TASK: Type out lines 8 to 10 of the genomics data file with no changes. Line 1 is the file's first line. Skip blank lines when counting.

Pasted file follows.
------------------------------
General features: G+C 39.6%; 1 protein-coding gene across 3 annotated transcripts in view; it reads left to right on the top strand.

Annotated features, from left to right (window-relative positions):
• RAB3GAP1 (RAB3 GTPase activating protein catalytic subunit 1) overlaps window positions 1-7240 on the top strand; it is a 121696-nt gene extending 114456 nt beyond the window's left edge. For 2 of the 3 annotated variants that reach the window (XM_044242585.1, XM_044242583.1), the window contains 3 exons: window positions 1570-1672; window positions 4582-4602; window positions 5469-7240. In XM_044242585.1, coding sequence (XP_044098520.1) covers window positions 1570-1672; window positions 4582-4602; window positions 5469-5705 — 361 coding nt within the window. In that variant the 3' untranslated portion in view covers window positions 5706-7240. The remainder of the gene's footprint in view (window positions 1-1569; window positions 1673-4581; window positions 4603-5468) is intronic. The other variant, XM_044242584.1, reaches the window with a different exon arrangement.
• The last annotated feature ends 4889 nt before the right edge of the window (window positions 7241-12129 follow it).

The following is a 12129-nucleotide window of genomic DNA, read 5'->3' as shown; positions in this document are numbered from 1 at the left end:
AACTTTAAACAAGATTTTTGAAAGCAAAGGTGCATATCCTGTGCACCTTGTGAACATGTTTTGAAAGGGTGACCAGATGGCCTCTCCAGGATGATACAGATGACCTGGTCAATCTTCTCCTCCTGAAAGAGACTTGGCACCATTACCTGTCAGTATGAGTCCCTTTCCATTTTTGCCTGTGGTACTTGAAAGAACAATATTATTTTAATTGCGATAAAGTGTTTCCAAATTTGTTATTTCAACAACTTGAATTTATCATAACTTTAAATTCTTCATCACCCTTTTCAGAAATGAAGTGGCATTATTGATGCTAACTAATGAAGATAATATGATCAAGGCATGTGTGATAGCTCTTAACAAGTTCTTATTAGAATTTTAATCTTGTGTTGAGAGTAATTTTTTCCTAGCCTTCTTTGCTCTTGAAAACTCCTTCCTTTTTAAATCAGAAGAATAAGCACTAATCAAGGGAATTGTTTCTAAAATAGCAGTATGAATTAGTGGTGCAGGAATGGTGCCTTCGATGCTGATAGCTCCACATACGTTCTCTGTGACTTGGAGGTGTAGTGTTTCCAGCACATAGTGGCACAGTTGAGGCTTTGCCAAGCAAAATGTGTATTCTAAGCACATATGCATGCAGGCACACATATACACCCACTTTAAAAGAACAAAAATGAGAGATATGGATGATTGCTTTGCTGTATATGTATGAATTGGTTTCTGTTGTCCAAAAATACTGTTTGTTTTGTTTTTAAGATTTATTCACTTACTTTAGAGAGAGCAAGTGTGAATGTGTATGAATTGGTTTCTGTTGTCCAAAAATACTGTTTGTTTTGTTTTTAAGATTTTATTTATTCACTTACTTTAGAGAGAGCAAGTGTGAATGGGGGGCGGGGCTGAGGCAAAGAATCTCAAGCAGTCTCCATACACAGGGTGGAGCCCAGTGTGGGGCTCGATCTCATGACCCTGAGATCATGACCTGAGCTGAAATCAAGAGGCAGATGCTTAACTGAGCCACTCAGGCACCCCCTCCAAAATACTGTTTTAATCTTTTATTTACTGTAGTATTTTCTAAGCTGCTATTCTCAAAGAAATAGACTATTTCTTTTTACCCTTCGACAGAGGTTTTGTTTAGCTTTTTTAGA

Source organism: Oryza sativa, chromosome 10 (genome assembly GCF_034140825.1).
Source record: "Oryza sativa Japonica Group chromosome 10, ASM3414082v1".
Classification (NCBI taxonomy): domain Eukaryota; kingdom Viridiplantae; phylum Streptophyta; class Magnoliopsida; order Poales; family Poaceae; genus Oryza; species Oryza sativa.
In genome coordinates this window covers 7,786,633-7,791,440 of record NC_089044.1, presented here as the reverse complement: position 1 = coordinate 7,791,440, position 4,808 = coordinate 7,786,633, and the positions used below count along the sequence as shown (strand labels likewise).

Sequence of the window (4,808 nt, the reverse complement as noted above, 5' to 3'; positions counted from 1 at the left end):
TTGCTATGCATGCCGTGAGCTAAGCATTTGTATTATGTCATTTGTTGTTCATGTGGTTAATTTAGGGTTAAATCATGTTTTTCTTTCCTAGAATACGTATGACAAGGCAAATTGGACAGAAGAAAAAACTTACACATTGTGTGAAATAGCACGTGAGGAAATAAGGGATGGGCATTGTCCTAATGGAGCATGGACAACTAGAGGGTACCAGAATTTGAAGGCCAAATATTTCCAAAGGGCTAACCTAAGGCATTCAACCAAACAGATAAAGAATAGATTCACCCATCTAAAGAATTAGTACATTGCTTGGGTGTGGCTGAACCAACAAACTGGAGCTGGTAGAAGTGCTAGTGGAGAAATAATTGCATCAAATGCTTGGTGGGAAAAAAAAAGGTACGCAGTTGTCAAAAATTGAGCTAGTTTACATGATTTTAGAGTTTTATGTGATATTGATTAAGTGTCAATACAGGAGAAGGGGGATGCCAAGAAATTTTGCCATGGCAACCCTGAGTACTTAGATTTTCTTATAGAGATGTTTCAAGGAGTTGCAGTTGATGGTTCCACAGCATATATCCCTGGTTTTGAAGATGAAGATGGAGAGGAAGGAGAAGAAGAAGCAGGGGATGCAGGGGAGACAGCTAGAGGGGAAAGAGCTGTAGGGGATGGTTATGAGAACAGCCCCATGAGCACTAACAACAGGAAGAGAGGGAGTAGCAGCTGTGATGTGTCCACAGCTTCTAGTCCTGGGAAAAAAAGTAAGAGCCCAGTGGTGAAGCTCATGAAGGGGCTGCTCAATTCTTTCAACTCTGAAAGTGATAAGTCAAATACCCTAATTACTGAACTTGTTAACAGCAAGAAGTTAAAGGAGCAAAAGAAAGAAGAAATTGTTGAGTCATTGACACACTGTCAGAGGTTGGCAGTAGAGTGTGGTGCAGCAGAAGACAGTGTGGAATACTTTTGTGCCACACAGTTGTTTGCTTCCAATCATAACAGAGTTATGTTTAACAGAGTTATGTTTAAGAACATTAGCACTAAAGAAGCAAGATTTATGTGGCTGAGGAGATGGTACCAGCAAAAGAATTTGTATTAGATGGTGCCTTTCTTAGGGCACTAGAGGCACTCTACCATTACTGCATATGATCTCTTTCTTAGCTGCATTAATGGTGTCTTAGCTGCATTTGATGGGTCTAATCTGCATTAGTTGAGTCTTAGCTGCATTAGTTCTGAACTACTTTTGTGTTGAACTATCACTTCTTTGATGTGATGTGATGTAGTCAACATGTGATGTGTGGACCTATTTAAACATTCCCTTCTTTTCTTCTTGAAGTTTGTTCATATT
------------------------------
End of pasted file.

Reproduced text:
Source record: "Oryza sativa Japonica Group chromosome 10, ASM3414082v1".
Classification (NCBI taxonomy): domain Eukaryota; kingdom Viridiplantae; phylum Streptophyta; class Magnoliopsida; order Poales; family Poaceae; genus Oryza; species Oryza sativa.
In genome coordinates this window covers 7,786,633-7,791,440 of record NC_089044.1, presented here as the reverse complement: position 1 = coordinate 7,791,440, position 4,808 = coordinate 7,786,633, and the positions used below count along the sequence as shown (strand labels likewise).